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About phil05

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  1. Alright. I guess what I'm wondering is how can I tell during runtime?
  2. Heh, yeah that could cause some frustration. I noticed my Windows\System32\ folder contains opengl32.dll. Is this the one I should be removing? Just out of experimenting, I removed it, and my application still ran without a problem. I just need to make sure what dlls I should be looking out for. Thanks again. PS. I noticed when I execute my OpenGL program, it automatically throws opengl32.dll BACK INTO Windows\System32\. *scratches head*
  3. I have an outdated video card (ATI Radeon 9250), but I used glGetString() finding it supports up to version 1.3.1072. Thanks for the input today. With dlls being in the video card these days, I guess there's less worry about how MS tries to degrade it.
  4. I think so. I guess I'm using the software interface until I read about extensions? Are they fairly easy to use in your opinion?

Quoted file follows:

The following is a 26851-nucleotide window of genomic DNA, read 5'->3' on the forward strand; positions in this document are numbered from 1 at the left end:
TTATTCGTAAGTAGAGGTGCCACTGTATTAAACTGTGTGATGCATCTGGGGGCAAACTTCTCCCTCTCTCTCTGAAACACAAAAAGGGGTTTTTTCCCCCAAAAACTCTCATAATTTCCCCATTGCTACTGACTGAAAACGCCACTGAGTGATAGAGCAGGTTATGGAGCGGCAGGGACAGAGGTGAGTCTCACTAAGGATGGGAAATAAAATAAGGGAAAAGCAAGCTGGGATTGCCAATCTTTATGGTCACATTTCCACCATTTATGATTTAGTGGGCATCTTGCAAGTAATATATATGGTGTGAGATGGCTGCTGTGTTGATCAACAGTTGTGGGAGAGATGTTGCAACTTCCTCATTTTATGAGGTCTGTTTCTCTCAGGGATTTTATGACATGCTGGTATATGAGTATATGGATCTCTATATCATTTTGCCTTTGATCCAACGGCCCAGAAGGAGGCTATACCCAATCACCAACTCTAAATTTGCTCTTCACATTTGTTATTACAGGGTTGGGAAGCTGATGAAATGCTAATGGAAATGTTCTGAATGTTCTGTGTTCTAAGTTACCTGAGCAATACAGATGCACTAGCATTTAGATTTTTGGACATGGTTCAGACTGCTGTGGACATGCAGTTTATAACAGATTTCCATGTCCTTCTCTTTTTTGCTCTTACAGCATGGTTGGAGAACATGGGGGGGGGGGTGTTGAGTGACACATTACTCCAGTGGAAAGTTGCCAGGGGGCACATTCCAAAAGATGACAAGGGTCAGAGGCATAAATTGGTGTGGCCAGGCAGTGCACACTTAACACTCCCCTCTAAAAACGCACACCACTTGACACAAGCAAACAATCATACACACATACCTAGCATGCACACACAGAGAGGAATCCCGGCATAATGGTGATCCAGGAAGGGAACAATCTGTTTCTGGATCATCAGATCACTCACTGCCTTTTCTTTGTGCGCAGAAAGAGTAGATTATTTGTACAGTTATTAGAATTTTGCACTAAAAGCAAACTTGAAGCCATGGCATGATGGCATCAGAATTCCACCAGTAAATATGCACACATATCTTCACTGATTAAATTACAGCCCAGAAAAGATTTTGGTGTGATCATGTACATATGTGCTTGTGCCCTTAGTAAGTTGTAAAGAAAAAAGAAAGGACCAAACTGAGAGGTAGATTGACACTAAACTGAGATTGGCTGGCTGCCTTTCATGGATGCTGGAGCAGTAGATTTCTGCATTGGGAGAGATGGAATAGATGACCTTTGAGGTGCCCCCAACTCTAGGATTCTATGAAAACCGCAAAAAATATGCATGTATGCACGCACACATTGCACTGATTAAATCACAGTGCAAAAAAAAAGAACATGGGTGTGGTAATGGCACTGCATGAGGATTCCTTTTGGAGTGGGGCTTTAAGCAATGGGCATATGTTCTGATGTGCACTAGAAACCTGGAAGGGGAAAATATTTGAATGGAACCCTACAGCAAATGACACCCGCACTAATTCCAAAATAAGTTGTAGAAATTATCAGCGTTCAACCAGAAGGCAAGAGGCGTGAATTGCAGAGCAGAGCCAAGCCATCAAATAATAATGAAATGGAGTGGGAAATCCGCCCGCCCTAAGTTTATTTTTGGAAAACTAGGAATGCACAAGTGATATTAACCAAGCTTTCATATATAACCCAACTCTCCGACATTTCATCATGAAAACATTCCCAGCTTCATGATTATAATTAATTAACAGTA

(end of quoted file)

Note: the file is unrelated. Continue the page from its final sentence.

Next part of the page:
5. I bought the OpenGL SuperBible, and I had the impression that OpenGL is hardware-based on Windows XP and Vista (if the video card supports Vista's requirements). The book says otherwise, like the entire MS implementation is software-based. The book reads... Quote: OpenGL is intended for use with computer hardware that is designed and optimized for the display and manipulation of 3D graphics. Software-only, "generic" implementations of OpenGL are also possible, and the Microsoft implementations fall into this category. With a software-only implementation, rendering may not be performed as quickly, and some advanced special effects may not be available. However, using a software implementation means that your program can potentially run on a wider variety of computer systems that may not have a 3D graphics card installed. I'm assuming the author got this wrong?